What happened the last time your boss left their job?
Perhaps it happened quickly, or perhaps it was coming for a while, elongated by a long notice period in which their power and influence slowly ebbed away.
Perhaps you staged them a nice leaving ceremony on their last day, with a cake and some presents and lots of insincere platitudes about what a jolly nice person they were to work for.
And perhaps, very quietly, as you waved them off, you admitted to a colleague that you never liked them, thought they were completely useless and were glad that they’re pissing off.
In the civil service none of these niceties are observed when the top dogs in the department — the ministerial team — get their marching orders, either from the occupants of Number 10 or the electorate. The brutality and suddenness of change in the civil service takes some getting used to. Yet, in the midst of it, Sir Humphrey endures.
Many will have seen those ghastly, staged clips of senior ministers leaving their departments for the last time, the corridors lined with moist officials and sighing big wigs who clap them off as they head out of the door.
What you don’t see is the bug-eyed, frenetic maintenance men dismantling the photo frames of the departing ministerial teams at the entrance, or the less enamoured officials out of shot silently fist bumping and hi-fiving their fond goodbyes.
Change is an industry in the civil service. Much of its role, in fact, is about managing change within the political sphere and mitigating the risks that fall out of it.
As a speechwriter, one of the most immediate perils facing me after a reshuffle was the threat of imminent redundancy. There was never any guarantee that a new minister would want me as their dedicated scribe; some write their own speeches (imagine!) and many bring their own people with them as they criss-cross departments.
In the end, this never happened to me, but it was one of the reasons I started to look for broader communications roles outside of speechwriting. I saw it as an escape hatch I could access if a new broom decided to sweep my role — and me — out of Whitehall existence.
Yet mine was a small part of a much bigger series of calculations and manoeuvres that the department teams would make to insulate themselves from potential disaster.
The process would normally start either with a tip off from Number 10 that a former reshuffle was on the way, or a collective reckoning within the department that the scandal-wracked ghoul currently clutching his or her red box like a child’s comforter would soon be seen no more.
Every team in the department would then swing into action, dusting off and updating their ministerial briefing packs. For communications, this meant concocting a plan for the first week or no of a new minister’s tenure: what visits they should go on, what announcements they could make, which health charities or organisations should they meet and so on.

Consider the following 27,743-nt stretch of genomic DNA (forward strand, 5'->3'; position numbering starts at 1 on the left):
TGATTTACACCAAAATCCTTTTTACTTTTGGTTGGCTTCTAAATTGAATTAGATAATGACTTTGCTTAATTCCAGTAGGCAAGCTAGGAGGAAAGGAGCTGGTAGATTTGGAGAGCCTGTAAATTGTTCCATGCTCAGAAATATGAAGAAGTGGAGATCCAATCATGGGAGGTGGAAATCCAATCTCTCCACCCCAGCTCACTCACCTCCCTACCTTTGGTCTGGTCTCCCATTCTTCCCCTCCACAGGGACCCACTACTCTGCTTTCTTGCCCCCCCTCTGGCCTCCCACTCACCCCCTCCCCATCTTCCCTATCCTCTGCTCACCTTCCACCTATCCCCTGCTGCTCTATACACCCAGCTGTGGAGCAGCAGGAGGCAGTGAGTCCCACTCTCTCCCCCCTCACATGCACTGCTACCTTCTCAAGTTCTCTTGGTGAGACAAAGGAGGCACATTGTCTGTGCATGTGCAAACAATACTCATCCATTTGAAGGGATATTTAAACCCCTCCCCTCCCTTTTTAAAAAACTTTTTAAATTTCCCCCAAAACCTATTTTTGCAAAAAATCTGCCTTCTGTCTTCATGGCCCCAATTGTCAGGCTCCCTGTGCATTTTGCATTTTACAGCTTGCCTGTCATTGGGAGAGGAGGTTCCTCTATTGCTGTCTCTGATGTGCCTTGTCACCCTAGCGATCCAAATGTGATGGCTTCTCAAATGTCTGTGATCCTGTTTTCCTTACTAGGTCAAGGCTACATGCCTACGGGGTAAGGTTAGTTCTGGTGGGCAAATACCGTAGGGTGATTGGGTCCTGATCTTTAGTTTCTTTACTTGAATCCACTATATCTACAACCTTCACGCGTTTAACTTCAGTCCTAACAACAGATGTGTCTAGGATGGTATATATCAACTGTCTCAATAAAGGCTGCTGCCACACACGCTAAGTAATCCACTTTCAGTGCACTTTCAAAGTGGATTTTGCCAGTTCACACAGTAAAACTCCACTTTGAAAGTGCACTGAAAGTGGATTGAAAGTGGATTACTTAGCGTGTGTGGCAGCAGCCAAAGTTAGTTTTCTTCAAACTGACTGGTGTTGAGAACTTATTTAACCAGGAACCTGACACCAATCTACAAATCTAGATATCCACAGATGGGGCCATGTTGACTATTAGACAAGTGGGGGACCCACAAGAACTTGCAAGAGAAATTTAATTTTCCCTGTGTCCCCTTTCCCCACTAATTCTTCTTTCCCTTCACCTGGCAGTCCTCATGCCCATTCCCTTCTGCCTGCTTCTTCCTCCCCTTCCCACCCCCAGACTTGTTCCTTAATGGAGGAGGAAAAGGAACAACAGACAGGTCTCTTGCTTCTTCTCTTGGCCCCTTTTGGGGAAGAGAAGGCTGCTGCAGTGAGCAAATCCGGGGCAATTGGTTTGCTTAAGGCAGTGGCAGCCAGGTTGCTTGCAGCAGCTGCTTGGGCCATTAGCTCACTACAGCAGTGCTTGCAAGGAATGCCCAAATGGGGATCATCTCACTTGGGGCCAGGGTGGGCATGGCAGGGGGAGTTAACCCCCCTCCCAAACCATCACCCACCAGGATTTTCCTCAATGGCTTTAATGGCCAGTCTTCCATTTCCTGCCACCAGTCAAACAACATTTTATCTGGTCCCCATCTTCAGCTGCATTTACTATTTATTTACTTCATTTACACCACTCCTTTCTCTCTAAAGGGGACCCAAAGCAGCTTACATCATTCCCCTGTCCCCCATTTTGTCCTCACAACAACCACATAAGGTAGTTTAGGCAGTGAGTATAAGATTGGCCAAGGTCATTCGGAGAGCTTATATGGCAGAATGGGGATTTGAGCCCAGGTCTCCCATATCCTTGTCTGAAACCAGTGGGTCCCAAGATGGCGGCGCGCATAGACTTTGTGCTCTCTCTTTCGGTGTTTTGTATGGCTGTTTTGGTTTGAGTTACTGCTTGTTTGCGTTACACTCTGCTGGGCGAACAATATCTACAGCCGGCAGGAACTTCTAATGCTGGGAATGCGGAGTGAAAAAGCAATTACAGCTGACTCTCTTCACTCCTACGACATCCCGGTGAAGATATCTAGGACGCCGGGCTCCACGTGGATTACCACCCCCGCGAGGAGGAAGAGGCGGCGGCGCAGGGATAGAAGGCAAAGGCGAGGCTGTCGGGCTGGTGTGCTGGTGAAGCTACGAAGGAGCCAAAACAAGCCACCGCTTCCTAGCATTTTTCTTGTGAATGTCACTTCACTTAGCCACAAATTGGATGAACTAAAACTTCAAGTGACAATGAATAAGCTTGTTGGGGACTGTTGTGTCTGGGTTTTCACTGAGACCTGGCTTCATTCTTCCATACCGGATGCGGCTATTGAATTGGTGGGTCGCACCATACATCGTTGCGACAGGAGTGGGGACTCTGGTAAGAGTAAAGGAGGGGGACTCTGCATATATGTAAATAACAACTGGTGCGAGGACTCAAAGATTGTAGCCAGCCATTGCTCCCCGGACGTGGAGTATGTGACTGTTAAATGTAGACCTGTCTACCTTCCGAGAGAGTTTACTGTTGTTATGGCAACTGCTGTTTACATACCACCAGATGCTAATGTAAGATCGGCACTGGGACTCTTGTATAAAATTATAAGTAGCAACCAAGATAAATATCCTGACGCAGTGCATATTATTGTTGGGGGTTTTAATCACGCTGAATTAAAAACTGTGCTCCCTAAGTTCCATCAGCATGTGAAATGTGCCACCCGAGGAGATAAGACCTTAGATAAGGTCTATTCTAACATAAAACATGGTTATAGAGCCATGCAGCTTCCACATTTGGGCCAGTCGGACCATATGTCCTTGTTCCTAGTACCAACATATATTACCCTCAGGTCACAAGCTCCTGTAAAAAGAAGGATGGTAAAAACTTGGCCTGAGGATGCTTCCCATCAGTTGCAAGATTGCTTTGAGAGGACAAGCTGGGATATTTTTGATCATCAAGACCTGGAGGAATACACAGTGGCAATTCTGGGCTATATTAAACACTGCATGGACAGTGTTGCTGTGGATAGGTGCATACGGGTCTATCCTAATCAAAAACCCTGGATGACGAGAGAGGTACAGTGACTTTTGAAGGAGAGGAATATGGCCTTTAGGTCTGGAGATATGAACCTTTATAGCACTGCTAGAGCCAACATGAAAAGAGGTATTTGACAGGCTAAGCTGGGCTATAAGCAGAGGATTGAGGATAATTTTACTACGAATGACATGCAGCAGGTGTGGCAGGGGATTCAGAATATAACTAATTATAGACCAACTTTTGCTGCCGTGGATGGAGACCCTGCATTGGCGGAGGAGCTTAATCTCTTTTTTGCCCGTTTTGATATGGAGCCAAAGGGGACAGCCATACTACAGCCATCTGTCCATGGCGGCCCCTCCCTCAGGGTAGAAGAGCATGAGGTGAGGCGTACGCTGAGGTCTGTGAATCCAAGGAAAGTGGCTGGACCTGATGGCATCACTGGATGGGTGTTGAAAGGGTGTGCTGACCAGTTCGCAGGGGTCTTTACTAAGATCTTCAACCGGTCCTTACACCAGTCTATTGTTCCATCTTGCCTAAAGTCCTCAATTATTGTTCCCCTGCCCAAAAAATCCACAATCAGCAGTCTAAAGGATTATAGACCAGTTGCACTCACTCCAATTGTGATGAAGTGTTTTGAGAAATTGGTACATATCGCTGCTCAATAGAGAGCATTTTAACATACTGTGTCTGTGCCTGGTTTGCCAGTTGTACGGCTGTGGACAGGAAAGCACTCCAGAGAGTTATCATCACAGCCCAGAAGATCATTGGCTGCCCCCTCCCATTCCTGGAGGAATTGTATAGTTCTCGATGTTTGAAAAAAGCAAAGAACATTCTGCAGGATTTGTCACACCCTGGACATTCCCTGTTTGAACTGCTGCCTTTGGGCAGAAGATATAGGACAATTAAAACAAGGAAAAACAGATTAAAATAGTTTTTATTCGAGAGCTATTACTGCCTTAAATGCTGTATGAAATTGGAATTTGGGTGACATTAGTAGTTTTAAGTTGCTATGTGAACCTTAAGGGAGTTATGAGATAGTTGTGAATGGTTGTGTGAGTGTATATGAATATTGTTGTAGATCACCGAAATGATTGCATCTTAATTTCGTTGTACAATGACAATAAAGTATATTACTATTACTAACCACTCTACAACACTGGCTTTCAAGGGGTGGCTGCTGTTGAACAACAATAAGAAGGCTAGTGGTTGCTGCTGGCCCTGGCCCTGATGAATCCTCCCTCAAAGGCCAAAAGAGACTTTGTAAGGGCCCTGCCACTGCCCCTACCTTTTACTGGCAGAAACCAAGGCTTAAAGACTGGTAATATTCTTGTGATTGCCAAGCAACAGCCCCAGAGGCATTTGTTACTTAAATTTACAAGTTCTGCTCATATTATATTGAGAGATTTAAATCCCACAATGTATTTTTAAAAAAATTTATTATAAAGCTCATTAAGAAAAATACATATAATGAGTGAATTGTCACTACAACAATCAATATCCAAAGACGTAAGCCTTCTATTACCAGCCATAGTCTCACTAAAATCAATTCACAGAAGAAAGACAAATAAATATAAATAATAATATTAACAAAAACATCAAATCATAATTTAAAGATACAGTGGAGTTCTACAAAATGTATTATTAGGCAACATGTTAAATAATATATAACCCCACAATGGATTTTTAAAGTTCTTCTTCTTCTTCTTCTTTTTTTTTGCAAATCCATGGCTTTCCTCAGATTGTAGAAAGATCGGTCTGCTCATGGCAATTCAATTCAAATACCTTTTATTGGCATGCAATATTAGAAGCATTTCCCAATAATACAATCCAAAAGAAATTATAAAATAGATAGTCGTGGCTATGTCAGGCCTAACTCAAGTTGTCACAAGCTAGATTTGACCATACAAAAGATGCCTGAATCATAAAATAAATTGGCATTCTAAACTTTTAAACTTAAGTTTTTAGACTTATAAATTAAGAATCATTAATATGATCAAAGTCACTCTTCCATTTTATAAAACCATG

When we knew which minister we were getting — normally only when the news broke on the BBC, or more recently on Twitter as Number 10 started announcing it through social media — we’d start digging into the new person’s history, looking out for any red flags such as dubious past pronouncements on health or any personal scandals or indiscretions that might arouse the curiosity of the hacks now they were in a position of real influence.
Then, normally sometime in early evening, as most of the Department was busy packing up for the day, the new Secretary of State would swing into the building. There would be a trail of greetings from a primped up Permanent Secretary and the other big wigs, before the new chief would be handed over to his or her private secretary to show them the ropes.
Early the next day would then see a series of meetings between the new Secretary of State and senior policy bods in which a bonfire would be made of the old policies and a sparkling new set of priorities concocted. And then the Department would settle smoothly into a new order, until the next time, that is, when the same rituals would be revived.
Approaching general elections were an even bigger deal, creating a frenetic rush across departments to prepare the ground for a radical change in the political landscape. Ahead of time, all departments would scour the political speeches and announcements made by all parties for clues about the sort of policies likely to take centre stage if they get into power.
These formed the basis of elaborate briefing packs, with civil servants — the quintessential schoolground swots — doing their utmost to develop a full plan for how these policies might be delivered well ahead of any new boss swinging into town.
The peak moment for this type of exhaustive preparation was 2010, when the election results for the first time in a generation were too close to call. Whitehall embarked on a biblical process of scenario planning for all possible permutations.